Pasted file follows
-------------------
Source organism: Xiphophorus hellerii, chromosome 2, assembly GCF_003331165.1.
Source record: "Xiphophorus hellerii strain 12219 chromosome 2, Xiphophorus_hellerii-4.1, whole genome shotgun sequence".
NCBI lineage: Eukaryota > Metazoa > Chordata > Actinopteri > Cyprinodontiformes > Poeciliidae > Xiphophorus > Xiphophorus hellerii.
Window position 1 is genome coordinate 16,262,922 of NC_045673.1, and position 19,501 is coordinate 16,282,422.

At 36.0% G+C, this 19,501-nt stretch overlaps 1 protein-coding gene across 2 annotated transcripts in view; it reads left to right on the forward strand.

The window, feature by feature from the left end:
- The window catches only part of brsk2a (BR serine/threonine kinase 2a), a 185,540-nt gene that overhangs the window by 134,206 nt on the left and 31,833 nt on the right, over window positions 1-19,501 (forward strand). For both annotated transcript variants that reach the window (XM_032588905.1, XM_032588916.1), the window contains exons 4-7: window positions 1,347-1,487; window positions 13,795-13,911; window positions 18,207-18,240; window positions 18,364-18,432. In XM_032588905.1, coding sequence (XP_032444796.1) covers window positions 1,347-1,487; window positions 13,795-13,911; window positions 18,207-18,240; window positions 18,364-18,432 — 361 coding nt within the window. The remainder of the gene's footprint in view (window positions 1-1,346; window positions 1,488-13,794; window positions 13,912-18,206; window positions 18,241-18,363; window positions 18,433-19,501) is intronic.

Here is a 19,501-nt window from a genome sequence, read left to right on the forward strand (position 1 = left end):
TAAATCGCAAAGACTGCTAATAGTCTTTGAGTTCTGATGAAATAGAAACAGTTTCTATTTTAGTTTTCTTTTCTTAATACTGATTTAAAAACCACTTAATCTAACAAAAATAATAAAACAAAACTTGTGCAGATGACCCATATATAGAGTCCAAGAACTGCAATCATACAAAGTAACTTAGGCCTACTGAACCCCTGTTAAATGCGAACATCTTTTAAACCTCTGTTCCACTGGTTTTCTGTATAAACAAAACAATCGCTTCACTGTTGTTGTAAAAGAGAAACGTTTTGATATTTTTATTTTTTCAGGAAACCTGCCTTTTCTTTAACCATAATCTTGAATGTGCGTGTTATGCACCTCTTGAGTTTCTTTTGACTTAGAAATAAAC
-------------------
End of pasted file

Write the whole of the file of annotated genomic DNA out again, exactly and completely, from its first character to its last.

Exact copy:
Source organism: Xiphophorus hellerii, chromosome 2, assembly GCF_003331165.1.
Source record: "Xiphophorus hellerii strain 12219 chromosome 2, Xiphophorus_hellerii-4.1, whole genome shotgun sequence".
NCBI lineage: Eukaryota > Metazoa > Chordata > Actinopteri > Cyprinodontiformes > Poeciliidae > Xiphophorus > Xiphophorus hellerii.
Window position 1 is genome coordinate 16,262,922 of NC_045673.1, and position 19,501 is coordinate 16,282,422.

At 36.0% G+C, this 19,501-nt stretch overlaps 1 protein-coding gene across 2 annotated transcripts in view; it reads left to right on the forward strand.

The window, feature by feature from the left end:
- The window catches only part of brsk2a (BR serine/threonine kinase 2a), a 185,540-nt gene that overhangs the window by 134,206 nt on the left and 31,833 nt on the right, over window positions 1-19,501 (forward strand). For both annotated transcript variants that reach the window (XM_032588905.1, XM_032588916.1), the window contains exons 4-7: window positions 1,347-1,487; window positions 13,795-13,911; window positions 18,207-18,240; window positions 18,364-18,432. In XM_032588905.1, coding sequence (XP_032444796.1) covers window positions 1,347-1,487; window positions 13,795-13,911; window positions 18,207-18,240; window positions 18,364-18,432 — 361 coding nt within the window. The remainder of the gene's footprint in view (window positions 1-1,346; window positions 1,488-13,794; window positions 13,912-18,206; window positions 18,241-18,363; window positions 18,433-19,501) is intronic.

Here is a 19,501-nt window from a genome sequence, read left to right on the forward strand (position 1 = left end):
TAAATCGCAAAGACTGCTAATAGTCTTTGAGTTCTGATGAAATAGAAACAGTTTCTATTTTAGTTTTCTTTTCTTAATACTGATTTAAAAACCACTTAATCTAACAAAAATAATAAAACAAAACTTGTGCAGATGACCCATATATAGAGTCCAAGAACTGCAATCATACAAAGTAACTTAGGCCTACTGAACCCCTGTTAAATGCGAACATCTTTTAAACCTCTGTTCCACTGGTTTTCTGTATAAACAAAACAATCGCTTCACTGTTGTTGTAAAAGAGAAACGTTTTGATATTTTTATTTTTTCAGGAAACCTGCCTTTTCTTTAACCATAATCTTGAATGTGCGTGTTATGCACCTCTTGAGTTTCTTTTGACTTAGAAATAAAC